Habitat mapping in the European Seas - is it fit for purpose in the marine restoration agenda?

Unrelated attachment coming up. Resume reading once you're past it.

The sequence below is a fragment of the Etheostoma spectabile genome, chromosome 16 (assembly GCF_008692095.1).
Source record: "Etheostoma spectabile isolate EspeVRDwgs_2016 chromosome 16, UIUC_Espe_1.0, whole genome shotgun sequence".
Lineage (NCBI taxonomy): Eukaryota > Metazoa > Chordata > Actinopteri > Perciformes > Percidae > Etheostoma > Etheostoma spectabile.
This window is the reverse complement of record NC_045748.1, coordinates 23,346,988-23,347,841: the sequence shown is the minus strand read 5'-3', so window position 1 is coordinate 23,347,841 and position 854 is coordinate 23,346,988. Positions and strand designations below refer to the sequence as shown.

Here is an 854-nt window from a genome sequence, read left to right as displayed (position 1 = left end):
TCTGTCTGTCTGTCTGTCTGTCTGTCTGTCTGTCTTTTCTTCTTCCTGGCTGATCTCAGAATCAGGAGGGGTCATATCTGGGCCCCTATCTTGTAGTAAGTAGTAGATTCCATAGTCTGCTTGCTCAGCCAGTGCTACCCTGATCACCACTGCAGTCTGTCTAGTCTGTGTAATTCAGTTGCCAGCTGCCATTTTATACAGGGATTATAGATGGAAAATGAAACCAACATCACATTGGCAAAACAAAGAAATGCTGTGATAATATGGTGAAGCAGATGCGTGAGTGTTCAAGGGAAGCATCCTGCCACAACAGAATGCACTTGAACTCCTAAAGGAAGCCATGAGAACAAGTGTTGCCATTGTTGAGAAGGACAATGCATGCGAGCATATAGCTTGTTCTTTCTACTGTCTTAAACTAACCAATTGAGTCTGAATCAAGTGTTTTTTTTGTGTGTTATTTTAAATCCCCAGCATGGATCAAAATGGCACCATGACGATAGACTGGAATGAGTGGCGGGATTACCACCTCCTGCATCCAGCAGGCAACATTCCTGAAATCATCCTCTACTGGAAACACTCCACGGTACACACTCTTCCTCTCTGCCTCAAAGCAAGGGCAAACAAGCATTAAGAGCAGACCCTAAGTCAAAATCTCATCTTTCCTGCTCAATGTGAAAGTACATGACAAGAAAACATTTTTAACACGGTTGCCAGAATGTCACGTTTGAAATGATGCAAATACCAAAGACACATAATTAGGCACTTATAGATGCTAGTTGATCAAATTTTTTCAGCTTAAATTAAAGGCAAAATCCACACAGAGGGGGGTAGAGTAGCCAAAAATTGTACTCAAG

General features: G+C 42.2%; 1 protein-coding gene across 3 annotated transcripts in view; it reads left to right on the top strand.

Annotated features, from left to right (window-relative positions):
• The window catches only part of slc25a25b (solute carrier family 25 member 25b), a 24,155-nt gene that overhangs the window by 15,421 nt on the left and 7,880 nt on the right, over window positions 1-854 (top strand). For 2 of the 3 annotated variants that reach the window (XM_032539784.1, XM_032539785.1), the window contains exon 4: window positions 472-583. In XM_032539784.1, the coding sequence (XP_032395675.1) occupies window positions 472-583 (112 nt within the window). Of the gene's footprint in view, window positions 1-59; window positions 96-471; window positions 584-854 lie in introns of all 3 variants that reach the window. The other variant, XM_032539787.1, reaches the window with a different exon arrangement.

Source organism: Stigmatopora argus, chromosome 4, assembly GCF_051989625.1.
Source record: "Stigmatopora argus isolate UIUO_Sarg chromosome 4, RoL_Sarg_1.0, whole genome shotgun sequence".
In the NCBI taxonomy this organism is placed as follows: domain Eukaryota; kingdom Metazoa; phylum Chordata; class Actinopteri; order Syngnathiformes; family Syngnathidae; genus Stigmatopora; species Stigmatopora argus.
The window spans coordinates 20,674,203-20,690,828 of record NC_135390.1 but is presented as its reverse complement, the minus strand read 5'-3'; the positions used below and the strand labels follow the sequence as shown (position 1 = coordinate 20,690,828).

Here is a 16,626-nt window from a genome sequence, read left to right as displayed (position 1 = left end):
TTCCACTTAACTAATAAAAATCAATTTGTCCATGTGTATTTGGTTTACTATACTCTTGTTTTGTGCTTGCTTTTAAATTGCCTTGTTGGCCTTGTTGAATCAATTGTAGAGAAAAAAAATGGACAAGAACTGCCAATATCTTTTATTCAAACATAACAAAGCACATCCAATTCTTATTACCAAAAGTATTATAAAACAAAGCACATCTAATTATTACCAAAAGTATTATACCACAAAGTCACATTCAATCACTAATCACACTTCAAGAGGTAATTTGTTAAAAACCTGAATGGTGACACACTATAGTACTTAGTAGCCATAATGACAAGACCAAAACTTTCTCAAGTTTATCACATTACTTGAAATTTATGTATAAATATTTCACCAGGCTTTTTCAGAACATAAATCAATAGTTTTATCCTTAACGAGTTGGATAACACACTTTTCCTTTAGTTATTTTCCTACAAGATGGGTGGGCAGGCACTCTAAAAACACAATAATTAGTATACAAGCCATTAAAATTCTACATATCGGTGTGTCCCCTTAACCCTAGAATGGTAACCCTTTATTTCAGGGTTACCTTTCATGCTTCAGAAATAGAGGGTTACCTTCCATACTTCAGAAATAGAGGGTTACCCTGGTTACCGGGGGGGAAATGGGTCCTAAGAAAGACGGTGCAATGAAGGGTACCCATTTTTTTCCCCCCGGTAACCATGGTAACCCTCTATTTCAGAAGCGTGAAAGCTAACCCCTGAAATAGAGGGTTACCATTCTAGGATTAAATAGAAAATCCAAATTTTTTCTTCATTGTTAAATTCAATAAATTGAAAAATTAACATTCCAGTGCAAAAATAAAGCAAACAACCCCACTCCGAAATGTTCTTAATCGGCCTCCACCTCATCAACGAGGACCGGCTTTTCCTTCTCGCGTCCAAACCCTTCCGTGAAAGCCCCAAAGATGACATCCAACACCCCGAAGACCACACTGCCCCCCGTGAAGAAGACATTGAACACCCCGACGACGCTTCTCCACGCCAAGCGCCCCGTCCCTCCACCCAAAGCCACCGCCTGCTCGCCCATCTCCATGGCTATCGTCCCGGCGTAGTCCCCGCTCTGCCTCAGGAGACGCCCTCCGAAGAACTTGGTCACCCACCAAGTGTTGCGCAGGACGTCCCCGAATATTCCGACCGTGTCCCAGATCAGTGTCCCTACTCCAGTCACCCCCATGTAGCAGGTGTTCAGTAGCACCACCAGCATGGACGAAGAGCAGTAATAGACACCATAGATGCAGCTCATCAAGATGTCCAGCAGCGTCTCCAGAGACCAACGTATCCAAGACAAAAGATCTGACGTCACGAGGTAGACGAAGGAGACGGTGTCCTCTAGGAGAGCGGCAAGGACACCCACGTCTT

As habitat mapping is crucially important for developing effective management and restoration plans, the aim of this work was to produce a census of available map resources at the European scale focusing on: a) key marine habitats; b) degraded habitats; c) human activities and pressures acting on degraded habitats, and d) the restoration potential of degraded habitats. Almost half of the 580 map records were derived from grey literature and web resources but contained no georeferenced files for download, thus limiting further use of the data. Biogeographical heterogeneity was observed and varied between the type and quality of information provided. This variability was mainly related to differences in research efforts and stakeholder focus. Habitat degradation was assessed in only 28% of the map records and was mostly carried out in a qualitative manner. Less than half of the map records included assessments on the recovery/restoration potential of the degraded habitats, with passive restoration by removal of human activities being the most commonly recommended measure. The current work has identified several gaps and challenges both in the thematic and geographic coverage of the available map resources, as well as in the approaches implemented for the harmonized assessment of habitat degradation. These should guide future mapping initiatives in order to more comprehensively support and advise the marine habitat restoration agenda for better meeting the objectives set in relevant policy documents and legislative acts in Europe.
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